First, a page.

Most young kids will play with others at the seashore, jump in the waves, share their plastic shovels and think nothing of spontaneously making a new friend.
That mindset often wanes with age.
Sure we will chat casually and smile at strangers but that is usually the limit.
This summer I had a beach buddy.
Okay, we did not meet in the sand and share shovels but we evolved into beach buddies all the same.
In the Spring, a couple from Germany moved here to San Diego for 6 months. Our husbands worked together which was the catalyst for our friendship. And I certainly remembered living in a foreign country years ago and not knowing a soul.
So she and I got together on a regular basis.
We walked the local beaches, Del Mar, Solana Beach and La Jolla Shores (her favorite). Barefoot, swapping stories for hours. No pretense. No awkward silences. Not afraid to share.
We discussed aspirations, how to make meatballs and what craziness had ensued during the week.
Sometimes we practiced words (she had a bit of difficulty with those starting with the letter ‘v’).
Many times I would interpret the slang that she heard but didn’t quite understand.
“Why do Americans always say they have issues?”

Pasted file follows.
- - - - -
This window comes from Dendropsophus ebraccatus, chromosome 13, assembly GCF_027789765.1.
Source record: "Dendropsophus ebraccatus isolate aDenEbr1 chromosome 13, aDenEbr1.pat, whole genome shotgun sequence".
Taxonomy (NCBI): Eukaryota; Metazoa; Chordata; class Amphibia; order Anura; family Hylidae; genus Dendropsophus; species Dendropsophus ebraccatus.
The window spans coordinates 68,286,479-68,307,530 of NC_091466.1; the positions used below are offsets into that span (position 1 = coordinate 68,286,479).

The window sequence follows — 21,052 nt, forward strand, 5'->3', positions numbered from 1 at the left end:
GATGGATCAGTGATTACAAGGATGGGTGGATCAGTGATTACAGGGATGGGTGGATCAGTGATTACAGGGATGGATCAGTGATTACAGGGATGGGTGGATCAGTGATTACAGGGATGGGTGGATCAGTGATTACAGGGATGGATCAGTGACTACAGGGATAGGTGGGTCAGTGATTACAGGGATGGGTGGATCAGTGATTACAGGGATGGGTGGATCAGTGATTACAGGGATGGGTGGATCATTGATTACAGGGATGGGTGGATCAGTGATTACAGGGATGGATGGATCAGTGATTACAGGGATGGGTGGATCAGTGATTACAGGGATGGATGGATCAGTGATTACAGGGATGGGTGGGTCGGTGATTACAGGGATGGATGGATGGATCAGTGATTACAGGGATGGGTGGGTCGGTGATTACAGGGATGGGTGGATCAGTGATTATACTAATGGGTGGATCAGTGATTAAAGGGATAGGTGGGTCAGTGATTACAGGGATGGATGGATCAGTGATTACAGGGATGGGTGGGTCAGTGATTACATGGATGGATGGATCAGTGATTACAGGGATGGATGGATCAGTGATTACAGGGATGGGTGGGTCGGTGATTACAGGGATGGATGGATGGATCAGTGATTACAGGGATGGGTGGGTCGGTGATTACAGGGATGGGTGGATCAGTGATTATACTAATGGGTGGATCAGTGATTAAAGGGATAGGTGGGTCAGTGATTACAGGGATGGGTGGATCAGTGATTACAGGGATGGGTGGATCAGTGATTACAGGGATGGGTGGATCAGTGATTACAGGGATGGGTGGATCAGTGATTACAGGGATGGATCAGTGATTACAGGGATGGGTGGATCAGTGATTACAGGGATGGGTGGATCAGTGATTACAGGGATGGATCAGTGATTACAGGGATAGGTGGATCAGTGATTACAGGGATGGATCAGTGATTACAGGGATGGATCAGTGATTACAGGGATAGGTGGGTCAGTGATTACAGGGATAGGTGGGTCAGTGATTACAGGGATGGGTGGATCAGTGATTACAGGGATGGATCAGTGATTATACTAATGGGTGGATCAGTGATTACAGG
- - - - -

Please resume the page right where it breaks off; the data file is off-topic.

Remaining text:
One day she surprised me by saying, “People are laughing at me. It happened more than once and they won’t tell me why.”
Turns out she had been ordering Veggie burgers as she is a very healthy gal and likes to eat nutritional meals.
Which is fine.
Except she was asking for a “wedgie burger”.
I mimicked how kids could give each other a wedgie, by pulling up my pants as high as they would go, and she got the joke.
We both burst out laughing.
I found her range of interests fascinating, from the accent reduction seminar to surfing classes and later the Brain Gym.
Last week it was time to say good-bye. They flew back to Germany.
I will miss our conversations along the coast.
But am inspired to be more spontaneous.
Knowing that grown-ups can have beach buddies too.